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International Celebration Made for Memorable 2012 in Jazz

  • Doug Levine

Wynton Marsalis performs during the International Jazz Day Concert held at the United Nations General Assembly Hall in New York, April 30, 2012.

Wynton Marsalis performs during the International Jazz Day Concert held at the United Nations General Assembly Hall in New York, April 30, 2012.

2012 was marked by International Jazz Day which made its United States debut in New Orleans, Louisiana and in dozens of cities across the globe.

International Jazz Day unfolded in Congo Square, where in the 19th century, musicians, dancers and onlookers once celebrated on Sunday afternoons. According to Herbie Hancock, a Goodwill Ambassador for the event’s organizers, the United Nations Educational, Scientific and Cultural Organization (UNESCO), Congo Square was the perfect setting to mark its inauguration.


“If you think about the fact that New Orleans was really the birthplace of jazz, and particularly Congo Square, there is no other place that would truly represent the birthplace and sunrise and so forth,” Hancock said.

Hancock was referring to the sunrise concert in Congo Square where he performed his jazz standard “Watermelon Man.” The lineup there included local favorites Terence Blanchard, Ellis Marsalis, Kermit Ruffins and many more. There were also star-studded concerts in New York and Paris promoting jazz as a universal language of freedom and creativity.

Festivals

The Yosvany Terry Quartet performs at the inaugural Jazz & Colors Festival, Nov. 10, 2012, in New York's Central Park.

The Yosvany Terry Quartet performs at the inaugural Jazz & Colors Festival, Nov. 10, 2012, in New York's Central Park.

The stars were shining at the San Francisco Jazz Festival which celebrated its 30th anniversary with 30 concerts over four months, including Sonny Rollins, Ornette Coleman, Dianne Reeves, Randy Brecker, Branford Marsalis, Esperanza Spalding, and a tribute to Thelonious Monk by three generations of jazz pianists.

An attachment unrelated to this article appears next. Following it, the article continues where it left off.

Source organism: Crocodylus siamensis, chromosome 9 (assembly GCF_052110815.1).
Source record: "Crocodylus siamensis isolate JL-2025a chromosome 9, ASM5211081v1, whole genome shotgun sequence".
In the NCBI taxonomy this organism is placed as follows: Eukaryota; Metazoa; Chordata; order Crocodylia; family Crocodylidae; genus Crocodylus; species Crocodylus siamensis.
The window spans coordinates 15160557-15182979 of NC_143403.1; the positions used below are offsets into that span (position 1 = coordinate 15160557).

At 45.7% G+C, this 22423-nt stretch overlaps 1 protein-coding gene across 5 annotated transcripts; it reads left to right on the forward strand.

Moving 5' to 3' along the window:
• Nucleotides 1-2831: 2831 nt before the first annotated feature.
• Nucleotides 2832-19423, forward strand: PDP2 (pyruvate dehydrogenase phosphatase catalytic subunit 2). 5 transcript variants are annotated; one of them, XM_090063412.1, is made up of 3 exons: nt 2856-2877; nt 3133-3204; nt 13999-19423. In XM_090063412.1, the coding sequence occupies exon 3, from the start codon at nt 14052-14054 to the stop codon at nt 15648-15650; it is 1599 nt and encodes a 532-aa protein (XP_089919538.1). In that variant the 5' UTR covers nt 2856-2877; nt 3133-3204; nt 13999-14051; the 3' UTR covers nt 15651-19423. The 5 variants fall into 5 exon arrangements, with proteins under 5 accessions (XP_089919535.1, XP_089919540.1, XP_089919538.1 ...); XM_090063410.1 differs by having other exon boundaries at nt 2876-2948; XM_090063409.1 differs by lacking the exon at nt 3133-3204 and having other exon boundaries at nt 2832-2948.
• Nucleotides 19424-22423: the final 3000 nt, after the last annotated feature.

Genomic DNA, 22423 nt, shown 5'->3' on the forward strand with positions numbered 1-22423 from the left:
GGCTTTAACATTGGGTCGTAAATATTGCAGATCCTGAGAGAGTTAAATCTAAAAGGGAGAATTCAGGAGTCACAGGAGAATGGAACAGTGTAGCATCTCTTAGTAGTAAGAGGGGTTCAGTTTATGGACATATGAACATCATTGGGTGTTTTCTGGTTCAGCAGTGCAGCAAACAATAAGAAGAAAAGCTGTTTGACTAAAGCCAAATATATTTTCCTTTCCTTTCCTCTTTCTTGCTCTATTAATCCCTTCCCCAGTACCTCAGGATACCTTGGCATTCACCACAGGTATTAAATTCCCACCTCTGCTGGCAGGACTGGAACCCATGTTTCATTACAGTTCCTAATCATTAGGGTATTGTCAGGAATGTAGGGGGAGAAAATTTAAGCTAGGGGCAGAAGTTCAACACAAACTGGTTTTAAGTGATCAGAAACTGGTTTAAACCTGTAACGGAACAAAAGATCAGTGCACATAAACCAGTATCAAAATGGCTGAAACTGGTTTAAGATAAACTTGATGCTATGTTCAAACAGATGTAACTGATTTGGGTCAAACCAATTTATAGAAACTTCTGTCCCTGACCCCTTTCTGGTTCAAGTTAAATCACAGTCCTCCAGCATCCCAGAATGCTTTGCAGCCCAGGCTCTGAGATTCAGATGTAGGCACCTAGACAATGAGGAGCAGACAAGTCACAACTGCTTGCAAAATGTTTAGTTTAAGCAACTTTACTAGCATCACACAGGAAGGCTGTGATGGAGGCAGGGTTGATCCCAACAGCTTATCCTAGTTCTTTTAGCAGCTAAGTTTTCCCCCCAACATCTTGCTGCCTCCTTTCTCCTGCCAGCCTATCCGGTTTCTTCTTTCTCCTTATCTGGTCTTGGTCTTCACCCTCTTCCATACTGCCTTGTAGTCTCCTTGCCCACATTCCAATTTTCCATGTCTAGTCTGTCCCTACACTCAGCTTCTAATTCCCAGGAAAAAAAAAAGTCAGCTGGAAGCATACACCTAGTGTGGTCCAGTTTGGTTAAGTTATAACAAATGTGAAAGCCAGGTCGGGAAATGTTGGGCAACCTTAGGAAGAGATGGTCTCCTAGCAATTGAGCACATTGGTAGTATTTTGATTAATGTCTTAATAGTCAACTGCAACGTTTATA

And speaking of the number 30, free concerts called “Jazz & Colors,” featuring 30 jazz groups, were held at 30 different landmarks in New York City’s Central Park. Sites included the Cherry Hill Fountain, Summit Rock, the 59th Street Pond and Duke Ellington Circle.

It was a year to celebrate past jazz masters, including Miles Davis who was honored by the US Postal Service with his own postage stamp.

The Musical Instrument Museum in Phoenix, Arizona offered an exhibit on the Golden Age of Jazz. On display were a guitar played by Charlie Christian, Illinois Jacquet’s saxophone and vintage photographs by William Gottlieb.

In memoriam

Kennedy Center honoree Dave Brubeck talks with the media at the John F. Kennedy Center for the Performing Arts for the 2009 Kennedy Center Honors Dec. 6, 2009.

Kennedy Center honoree Dave Brubeck talks with the media at the John F. Kennedy Center for the Performing Arts for the 2009 Kennedy Center Honors Dec. 6, 2009.

Sadly, in 2012, the jazz world mourned the death of pianist and composer Dave Brubeck, who ignited his long career with the release of his Quartet’s smash hit “Take Five.” We also bid farewell to singer Etta James, bandleader Johnny Otis, composer Clare Fischer, and New Orleans bass drummer “Uncle” Lionel Batiste.

GRP Records, known as the “Digital Master Company,” celebrated its 30th anniversary as an independent label with the release of “GRP 30,” a compilation of contemporary jazz covering the past three decades. Legendary bass player Charles Mingus was remembered with a new seven-disc collection called “The Jazz Workshop Concerts, 1964-1965.” And, renowned crooner Tony Bennett, performing alongside Aretha Franklin, Willie Nelson, Amy Winehouse, Michael Buble, and more than a dozen other stars, reached the Number One spot on the Billboard 200 Albums chart for the first time ever with his top-selling album, Duets II.
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